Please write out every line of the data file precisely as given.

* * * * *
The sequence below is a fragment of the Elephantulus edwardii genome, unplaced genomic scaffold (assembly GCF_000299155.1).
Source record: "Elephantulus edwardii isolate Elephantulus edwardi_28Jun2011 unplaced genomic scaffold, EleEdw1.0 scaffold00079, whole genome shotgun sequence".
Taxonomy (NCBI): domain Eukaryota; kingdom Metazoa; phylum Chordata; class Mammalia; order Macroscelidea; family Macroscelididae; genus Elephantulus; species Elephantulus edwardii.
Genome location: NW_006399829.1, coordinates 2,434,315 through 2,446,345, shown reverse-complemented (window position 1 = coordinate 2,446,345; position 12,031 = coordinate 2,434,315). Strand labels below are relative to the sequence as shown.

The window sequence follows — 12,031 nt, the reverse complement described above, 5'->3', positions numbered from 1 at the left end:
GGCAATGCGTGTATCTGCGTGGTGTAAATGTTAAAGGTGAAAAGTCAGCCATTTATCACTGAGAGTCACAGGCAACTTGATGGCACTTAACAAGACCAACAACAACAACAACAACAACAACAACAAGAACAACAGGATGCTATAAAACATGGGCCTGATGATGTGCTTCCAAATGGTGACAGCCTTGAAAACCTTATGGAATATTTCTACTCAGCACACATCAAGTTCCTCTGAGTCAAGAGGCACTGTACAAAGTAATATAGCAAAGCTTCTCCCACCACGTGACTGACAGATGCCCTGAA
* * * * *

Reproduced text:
The sequence below is a fragment of the Elephantulus edwardii genome, unplaced genomic scaffold (assembly GCF_000299155.1).
Source record: "Elephantulus edwardii isolate Elephantulus edwardi_28Jun2011 unplaced genomic scaffold, EleEdw1.0 scaffold00079, whole genome shotgun sequence".
Taxonomy (NCBI): domain Eukaryota; kingdom Metazoa; phylum Chordata; class Mammalia; order Macroscelidea; family Macroscelididae; genus Elephantulus; species Elephantulus edwardii.
Genome location: NW_006399829.1, coordinates 2,434,315 through 2,446,345, shown reverse-complemented (window position 1 = coordinate 2,446,345; position 12,031 = coordinate 2,434,315). Strand labels below are relative to the sequence as shown.

The window sequence follows — 12,031 nt, the reverse complement described above, 5'->3', positions numbered from 1 at the left end:
GGCAATGCGTGTATCTGCGTGGTGTAAATGTTAAAGGTGAAAAGTCAGCCATTTATCACTGAGAGTCACAGGCAACTTGATGGCACTTAACAAGACCAACAACAACAACAACAACAACAACAACAAGAACAACAGGATGCTATAAAACATGGGCCTGATGATGTGCTTCCAAATGGTGACAGCCTTGAAAACCTTATGGAATATTTCTACTCAGCACACATCAAGTTCCTCTGAGTCAAGAGGCACTGTACAAAGTAATATAGCAAAGCTTCTCCCACCACGTGACTGACAGATGCCCTGAA